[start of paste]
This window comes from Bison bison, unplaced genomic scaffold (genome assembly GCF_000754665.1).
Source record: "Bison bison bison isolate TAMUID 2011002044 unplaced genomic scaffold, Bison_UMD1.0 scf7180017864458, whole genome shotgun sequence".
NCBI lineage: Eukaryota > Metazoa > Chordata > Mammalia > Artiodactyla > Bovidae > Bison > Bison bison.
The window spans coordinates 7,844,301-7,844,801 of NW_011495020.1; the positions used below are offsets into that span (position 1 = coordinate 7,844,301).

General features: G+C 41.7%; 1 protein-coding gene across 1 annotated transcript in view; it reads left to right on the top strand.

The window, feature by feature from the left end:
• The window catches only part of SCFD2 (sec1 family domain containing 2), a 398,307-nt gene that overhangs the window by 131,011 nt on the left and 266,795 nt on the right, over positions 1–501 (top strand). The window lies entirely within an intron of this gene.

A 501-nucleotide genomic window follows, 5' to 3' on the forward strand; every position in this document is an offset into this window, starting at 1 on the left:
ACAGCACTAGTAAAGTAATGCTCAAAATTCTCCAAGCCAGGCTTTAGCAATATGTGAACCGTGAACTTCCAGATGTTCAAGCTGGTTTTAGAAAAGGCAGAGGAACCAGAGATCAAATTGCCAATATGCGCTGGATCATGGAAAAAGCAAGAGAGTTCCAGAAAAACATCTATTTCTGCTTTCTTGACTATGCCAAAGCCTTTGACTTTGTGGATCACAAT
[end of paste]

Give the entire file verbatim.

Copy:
This window comes from Bison bison, unplaced genomic scaffold (genome assembly GCF_000754665.1).
Source record: "Bison bison bison isolate TAMUID 2011002044 unplaced genomic scaffold, Bison_UMD1.0 scf7180017864458, whole genome shotgun sequence".
NCBI lineage: Eukaryota > Metazoa > Chordata > Mammalia > Artiodactyla > Bovidae > Bison > Bison bison.
The window spans coordinates 7,844,301-7,844,801 of NW_011495020.1; the positions used below are offsets into that span (position 1 = coordinate 7,844,301).

General features: G+C 41.7%; 1 protein-coding gene across 1 annotated transcript in view; it reads left to right on the top strand.

The window, feature by feature from the left end:
• The window catches only part of SCFD2 (sec1 family domain containing 2), a 398,307-nt gene that overhangs the window by 131,011 nt on the left and 266,795 nt on the right, over positions 1–501 (top strand). The window lies entirely within an intron of this gene.

A 501-nucleotide genomic window follows, 5' to 3' on the forward strand; every position in this document is an offset into this window, starting at 1 on the left:
ACAGCACTAGTAAAGTAATGCTCAAAATTCTCCAAGCCAGGCTTTAGCAATATGTGAACCGTGAACTTCCAGATGTTCAAGCTGGTTTTAGAAAAGGCAGAGGAACCAGAGATCAAATTGCCAATATGCGCTGGATCATGGAAAAAGCAAGAGAGTTCCAGAAAAACATCTATTTCTGCTTTCTTGACTATGCCAAAGCCTTTGACTTTGTGGATCACAAT